Culturally, Fiji is a blend of regional island cultures and imported ethnicities.  The majority of the poulation is of ethnic Fijian heritage.  The British brought Indo-Malaysian contract laborers to the Islands during occupation that now account for about 38% of the population.  Small percentages of Solomon Islanders brought to Fiji as indentured servants account for a small but strong minority group.  This combination of cultures has brought a unique blend of culture to Fiji making it a very interesting destination from a culinary standpoint.

Today’s recipe is more of a menu than a recipe.  It combines several of the elements of Fijian cuisine in a unique cooking style that characterizes the beach BBQ probably better than any other culture.  This method is oft repeated in other places but qualifies as the National Dish of Fiji for the sake of this challenge and is firmly rooted in the history and culture if this beautiful and troubled place.  Lovo literally means Lava and is an underground oven using heated rocks to bake the food.  It is as Fijian as it gets, and also the largest cooking challenge from a technical standpoint that we have undertaken to date.  I will be photographing the steps of this recipe and I hope that some of you are inspired to build your own Lovo some day…

The Menu:

Fish – Whole Red Snapper rubbed in spices and wrapped in banana leaves

Chicken – Marinated in coconut milk, ginger, spicy chilies and lime

Curried Pork Short Ribs

Root Vegetables baked in foil

My version of Yaquona (Cava Root) beverage – In this case, Rum and Coconut Juice

Tropical fruit salsa


Appearance:  3 out of 5

Aroma: 5 out of 5

Flavor: 5 out of 5

Total: 13 out of 15


This entire meal is subjective.  It can be made with chicken, pork or seafood and various root vegetables.  Recipes can be altered and adjusted for each item to achieve the flavors you are interested in.  Using authentic local ingredients will give you the most authentic result, but as with all global recipes, some adjustments may be made based on your local supply of ingredients.  Try finding an Indian or Hispanic grocery for many of these items such as banana leaves.  Also you can substitute foil if you cannot find banana leaves.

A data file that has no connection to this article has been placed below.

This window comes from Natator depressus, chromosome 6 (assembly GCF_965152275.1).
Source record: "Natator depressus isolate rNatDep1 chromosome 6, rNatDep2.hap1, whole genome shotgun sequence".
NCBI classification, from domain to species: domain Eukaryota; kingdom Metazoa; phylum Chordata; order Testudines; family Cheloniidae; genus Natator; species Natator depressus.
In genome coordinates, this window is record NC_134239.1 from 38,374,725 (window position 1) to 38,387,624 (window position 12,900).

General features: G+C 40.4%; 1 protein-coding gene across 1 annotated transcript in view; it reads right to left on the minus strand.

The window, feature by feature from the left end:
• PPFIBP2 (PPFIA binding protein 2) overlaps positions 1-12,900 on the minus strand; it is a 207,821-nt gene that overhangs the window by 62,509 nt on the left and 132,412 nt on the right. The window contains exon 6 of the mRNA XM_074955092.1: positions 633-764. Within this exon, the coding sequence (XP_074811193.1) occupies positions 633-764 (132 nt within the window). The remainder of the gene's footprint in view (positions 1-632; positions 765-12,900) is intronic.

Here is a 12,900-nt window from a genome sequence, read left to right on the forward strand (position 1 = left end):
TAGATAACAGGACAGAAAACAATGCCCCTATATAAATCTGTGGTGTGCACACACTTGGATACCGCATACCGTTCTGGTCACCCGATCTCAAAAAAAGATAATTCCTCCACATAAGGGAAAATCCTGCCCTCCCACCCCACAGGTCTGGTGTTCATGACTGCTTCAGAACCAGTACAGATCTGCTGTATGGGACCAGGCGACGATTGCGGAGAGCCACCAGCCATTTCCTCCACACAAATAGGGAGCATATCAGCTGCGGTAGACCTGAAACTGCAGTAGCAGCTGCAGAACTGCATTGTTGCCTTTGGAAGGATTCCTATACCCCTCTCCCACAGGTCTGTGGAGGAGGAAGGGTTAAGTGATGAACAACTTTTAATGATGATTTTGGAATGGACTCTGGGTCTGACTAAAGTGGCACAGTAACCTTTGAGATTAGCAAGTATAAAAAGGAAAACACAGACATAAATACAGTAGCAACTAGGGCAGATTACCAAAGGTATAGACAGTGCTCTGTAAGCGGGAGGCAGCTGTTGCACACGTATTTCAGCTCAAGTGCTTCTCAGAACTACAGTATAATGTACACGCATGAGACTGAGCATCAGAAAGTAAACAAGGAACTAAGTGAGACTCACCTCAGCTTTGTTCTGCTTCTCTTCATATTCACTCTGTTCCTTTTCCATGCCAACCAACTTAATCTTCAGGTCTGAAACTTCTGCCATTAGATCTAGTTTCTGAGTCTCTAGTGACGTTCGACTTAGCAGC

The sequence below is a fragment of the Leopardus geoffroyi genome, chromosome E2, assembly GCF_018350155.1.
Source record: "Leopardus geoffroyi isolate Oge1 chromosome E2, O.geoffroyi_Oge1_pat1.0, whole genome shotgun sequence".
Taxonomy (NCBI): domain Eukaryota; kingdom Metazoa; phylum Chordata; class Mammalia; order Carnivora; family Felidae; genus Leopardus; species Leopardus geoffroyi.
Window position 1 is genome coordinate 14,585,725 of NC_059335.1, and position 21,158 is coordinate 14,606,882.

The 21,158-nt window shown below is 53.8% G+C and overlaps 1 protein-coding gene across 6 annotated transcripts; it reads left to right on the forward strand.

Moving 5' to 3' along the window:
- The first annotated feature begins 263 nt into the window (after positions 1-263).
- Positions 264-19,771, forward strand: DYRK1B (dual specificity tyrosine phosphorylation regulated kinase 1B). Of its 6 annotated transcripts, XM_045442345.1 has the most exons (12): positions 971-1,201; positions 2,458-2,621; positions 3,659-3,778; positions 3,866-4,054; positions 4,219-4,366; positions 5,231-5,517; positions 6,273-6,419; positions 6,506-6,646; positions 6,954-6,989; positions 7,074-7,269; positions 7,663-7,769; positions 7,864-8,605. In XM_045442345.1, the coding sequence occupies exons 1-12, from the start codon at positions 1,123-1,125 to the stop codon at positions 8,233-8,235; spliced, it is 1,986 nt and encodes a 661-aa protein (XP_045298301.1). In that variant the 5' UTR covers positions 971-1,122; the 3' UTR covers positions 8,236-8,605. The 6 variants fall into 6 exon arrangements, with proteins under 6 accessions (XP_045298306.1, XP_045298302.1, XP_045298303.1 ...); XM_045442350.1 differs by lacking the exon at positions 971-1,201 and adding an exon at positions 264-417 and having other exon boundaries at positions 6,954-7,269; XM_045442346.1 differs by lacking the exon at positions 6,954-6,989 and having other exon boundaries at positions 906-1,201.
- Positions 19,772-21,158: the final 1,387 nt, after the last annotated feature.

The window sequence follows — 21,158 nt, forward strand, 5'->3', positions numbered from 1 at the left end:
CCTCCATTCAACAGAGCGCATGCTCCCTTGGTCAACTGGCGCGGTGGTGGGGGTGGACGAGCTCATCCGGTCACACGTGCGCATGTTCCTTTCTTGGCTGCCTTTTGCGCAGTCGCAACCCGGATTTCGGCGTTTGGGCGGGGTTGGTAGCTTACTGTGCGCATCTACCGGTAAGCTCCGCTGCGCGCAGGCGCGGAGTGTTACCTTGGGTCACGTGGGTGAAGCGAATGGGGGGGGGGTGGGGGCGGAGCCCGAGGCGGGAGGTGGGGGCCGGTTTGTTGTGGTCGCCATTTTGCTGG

1 whole 3-4# fish scaled and gutted with slices across the sides

1 whole chicken



Ginger Root


Coconut Milk 2 cans


Root Vegetables (traditionally dalo (the potatolike root of the taro plant), cassava (the root of the tapioca plant) and Uvi (wild yam).

We will use:  Yam





Fresh Coriander/ Cilantro

Plantain Leaves about 10#

Round Dry River Rocks (be very careful as most rocks will explode if heated)

A round hole in the ground about 2 ft deep by 2.5 feet in diameter


Tin Foil


Dig a large hole in the ground, about 2.5 feet in diameter by 2 feet deep.  Start a fire in the bottom of the hole and add the rocks to the top of the fire when it has burned for awhile.  Be careful while the rocks are heating as they can explode causing severe injury!!!

Wrap all of the food items in either Banana leaves or some similar wrap and laythem carefully on layers of banana leaves over the hot rocks.  Start with the meats and build up with the root vegetables on the top layers.

Cover the entire hole with more banana leaves and dirt and allow the food to cook for at least 3 hours.

Unearth the pit carefully with a shovel.

Carefully remove the wrapped food items with tongs and place on banana leaves to cool.

Open and serve!